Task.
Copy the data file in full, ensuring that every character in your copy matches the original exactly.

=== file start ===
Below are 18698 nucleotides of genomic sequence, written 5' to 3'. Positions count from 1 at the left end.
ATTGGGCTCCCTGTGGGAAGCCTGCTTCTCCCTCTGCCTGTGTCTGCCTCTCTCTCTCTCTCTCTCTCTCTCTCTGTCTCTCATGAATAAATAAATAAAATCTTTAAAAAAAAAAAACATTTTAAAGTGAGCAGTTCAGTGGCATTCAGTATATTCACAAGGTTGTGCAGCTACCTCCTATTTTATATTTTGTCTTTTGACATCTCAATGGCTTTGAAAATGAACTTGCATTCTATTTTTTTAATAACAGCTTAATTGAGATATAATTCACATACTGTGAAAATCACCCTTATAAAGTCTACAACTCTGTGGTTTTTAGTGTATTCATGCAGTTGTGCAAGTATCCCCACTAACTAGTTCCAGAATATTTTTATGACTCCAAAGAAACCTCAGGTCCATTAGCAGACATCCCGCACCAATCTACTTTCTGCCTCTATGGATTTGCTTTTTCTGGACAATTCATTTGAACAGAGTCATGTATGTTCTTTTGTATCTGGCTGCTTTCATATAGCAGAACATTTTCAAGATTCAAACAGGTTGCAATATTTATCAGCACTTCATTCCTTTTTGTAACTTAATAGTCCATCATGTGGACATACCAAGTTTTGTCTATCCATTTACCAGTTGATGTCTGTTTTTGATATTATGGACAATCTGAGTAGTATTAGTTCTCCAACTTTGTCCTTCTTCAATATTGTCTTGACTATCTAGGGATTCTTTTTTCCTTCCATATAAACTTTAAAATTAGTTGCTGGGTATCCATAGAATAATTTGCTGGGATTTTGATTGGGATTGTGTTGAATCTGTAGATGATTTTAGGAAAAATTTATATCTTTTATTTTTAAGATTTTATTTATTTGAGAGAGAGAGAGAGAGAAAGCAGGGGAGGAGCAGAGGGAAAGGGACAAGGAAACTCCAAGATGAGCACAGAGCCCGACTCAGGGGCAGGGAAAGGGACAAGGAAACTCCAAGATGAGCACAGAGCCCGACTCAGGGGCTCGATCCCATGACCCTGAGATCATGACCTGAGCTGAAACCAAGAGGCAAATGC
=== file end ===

Below are 18698 nucleotides of genomic sequence, written 5' to 3'. Positions count from 1 at the left end.
ATTGGGCTCCCTGTGGGAAGCCTGCTTCTCCCTCTGCCTGTGTCTGCCTCTCTCTCTCTCTCTCTCTCTCTCTCTGTCTCTCATGAATAAATAAATAAAATCTTTAAAAAAAAAAAACATTTTAAAGTGAGCAGTTCAGTGGCATTCAGTATATTCACAAGGTTGTGCAGCTACCTCCTATTTTATATTTTGTCTTTTGACATCTCAATGGCTTTGAAAATGAACTTGCATTCTATTTTTTTAATAACAGCTTAATTGAGATATAATTCACATACTGTGAAAATCACCCTTATAAAGTCTACAACTCTGTGGTTTTTAGTGTATTCATGCAGTTGTGCAAGTATCCCCACTAACTAGTTCCAGAATATTTTTATGACTCCAAAGAAACCTCAGGTCCATTAGCAGACATCCCGCACCAATCTACTTTCTGCCTCTATGGATTTGCTTTTTCTGGACAATTCATTTGAACAGAGTCATGTATGTTCTTTTGTATCTGGCTGCTTTCATATAGCAGAACATTTTCAAGATTCAAACAGGTTGCAATATTTATCAGCACTTCATTCCTTTTTGTAACTTAATAGTCCATCATGTGGACATACCAAGTTTTGTCTATCCATTTACCAGTTGATGTCTGTTTTTGATATTATGGACAATCTGAGTAGTATTAGTTCTCCAACTTTGTCCTTCTTCAATATTGTCTTGACTATCTAGGGATTCTTTTTTCCTTCCATATAAACTTTAAAATTAGTTGCTGGGTATCCATAGAATAATTTGCTGGGATTTTGATTGGGATTGTGTTGAATCTGTAGATGATTTTAGGAAAAATTTATATCTTTTATTTTTAAGATTTTATTTATTTGAGAGAGAGAGAGAGAGAAAGCAGGGGAGGAGCAGAGGGAAAGGGACAAGGAAACTCCAAGATGAGCACAGAGCCCGACTCAGGGGCAGGGAAAGGGACAAGGAAACTCCAAGATGAGCACAGAGCCCGACTCAGGGGCTCGATCCCATGACCCTGAGATCATGACCTGAGCTGAAACCAAGAGGCAAATGC